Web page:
Craven de Kere wrote:
By the way, after some research I think the claim that the mother is losing the kids due to the lies about abuse itself are misleading.
It seems to be a case of parental alienation.
David Bookstaver, spokesman for the Office of Court Administration said, "Judges are bound by appellate court rulings and the appellate courts have made it very clear, in this state, that if there's a finding of parental alienation, the remedy is removal of the children."
So I gathered. Insofar as one can gather anything from the reporting these matters. I would love to see the evidence that supports that as actually the better decision in all such cases.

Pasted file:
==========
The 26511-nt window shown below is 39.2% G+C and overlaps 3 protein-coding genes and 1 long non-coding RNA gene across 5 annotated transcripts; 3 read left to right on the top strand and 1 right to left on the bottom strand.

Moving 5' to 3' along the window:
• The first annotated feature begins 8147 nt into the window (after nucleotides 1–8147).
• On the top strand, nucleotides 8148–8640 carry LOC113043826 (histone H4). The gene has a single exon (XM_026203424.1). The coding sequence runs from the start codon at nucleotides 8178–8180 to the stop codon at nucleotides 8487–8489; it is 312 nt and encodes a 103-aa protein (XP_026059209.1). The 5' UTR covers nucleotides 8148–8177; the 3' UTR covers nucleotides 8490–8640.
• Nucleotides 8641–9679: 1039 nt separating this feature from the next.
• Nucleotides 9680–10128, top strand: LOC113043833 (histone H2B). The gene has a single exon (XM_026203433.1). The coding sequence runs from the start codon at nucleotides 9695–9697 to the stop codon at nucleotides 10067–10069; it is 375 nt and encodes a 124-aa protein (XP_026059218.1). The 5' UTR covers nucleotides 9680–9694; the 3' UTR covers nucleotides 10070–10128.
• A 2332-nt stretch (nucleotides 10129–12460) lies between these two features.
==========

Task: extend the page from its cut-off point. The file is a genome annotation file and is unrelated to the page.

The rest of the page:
It is certainly easier for the courts, in an extraordinarily difficult situation (just been dealing with the mummy and daddy of one of those cases) - but the system is supposed to be weighing up what is in the best interests of the child, and there is no way I think a blanket one size fits all decision in such complex cases is in anyone's best interests.
For instance, of enormous importance is to whom the child/ren have a secure attachment - one parent? Both?
If there is no real attachment to the allegedly alienated parent, then allocating to the other parent is nice and simple for the courts, but reasonably horrendously traumatic for the kid/s.
Glad I ain't no damn family court judge, though.
If this is a really entrenched one of those, finding any kind of good decision sucks. Prolly isn't one - but, still a search for the less worst seems better than a blanket "we do this".